OBJECTIVE: To examine how menopausal symptoms and estrogen therapy (ET)-induced symptom relief affect cognition in early menopause. DESIGN: There were two components. Part 1 was a cross-sectional study of 37 healthy, recently postmenopausal women with diverse menopausal symptoms. Women were categorized as having low (n = 20) or high symptoms (n = 17) based on a validated symptom questionnaire. Women completed mood and sleep questionnaires and underwent cognitive testing, which included verbal memory, visual memory, emotional memory, and verbal fluency. Thirty-two of these women went on to part 2 of the study. Fourteen were randomly assigned to receive ET and 18 to receive placebo for 8 weeks. Before treatment and at 4 and 8 weeks, women completed the same measures as in part 1 of the study. RESULTS: High symptom women had more negative mood (P = 0.01) and lower quality sleep (P < 0.001) than low symptom women. Despite suffering from more menopausal symptoms, worse mood, and poorer sleep, women in the high symptom group performed the same on cognitive testing as women in the low symptom group. Women receiving ET had greater improvements in menopausal symptoms and sleep compared with those receiving the placebo (P = 0.05). ET did not improve mood compared with placebo. Women receiving ET did not have any improvement in cognitive performance compared with those receiving the placebo. CONCLUSIONS: Menopausal symptoms do not impair cognition. ET does not improve cognition despite alleviating symptoms and improving sleep in recently naturally menopausal women with diverse menopausal symptoms.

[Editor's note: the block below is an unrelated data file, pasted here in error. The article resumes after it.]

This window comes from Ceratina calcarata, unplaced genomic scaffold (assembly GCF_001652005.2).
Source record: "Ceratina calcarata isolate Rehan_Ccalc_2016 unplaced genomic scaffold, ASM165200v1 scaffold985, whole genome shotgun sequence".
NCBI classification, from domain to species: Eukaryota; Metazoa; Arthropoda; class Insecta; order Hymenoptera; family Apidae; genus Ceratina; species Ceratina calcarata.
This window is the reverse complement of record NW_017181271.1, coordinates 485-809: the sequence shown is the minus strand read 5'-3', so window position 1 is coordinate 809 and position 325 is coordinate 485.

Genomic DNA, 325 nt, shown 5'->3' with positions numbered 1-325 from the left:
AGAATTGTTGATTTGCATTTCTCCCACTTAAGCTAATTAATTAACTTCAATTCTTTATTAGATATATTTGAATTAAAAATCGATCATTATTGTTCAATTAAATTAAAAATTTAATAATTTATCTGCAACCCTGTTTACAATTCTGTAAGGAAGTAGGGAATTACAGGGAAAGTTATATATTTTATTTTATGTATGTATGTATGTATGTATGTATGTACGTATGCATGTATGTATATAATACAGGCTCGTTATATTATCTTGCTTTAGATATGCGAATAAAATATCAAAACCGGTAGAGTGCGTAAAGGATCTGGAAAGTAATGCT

|Original language||English (US)|
|Number of pages||12|
|State||Published - Mar 1 2007|
- Estrogen therapy
- Hot flashes
ASJC Scopus subject areas
- Obstetrics and Gynecology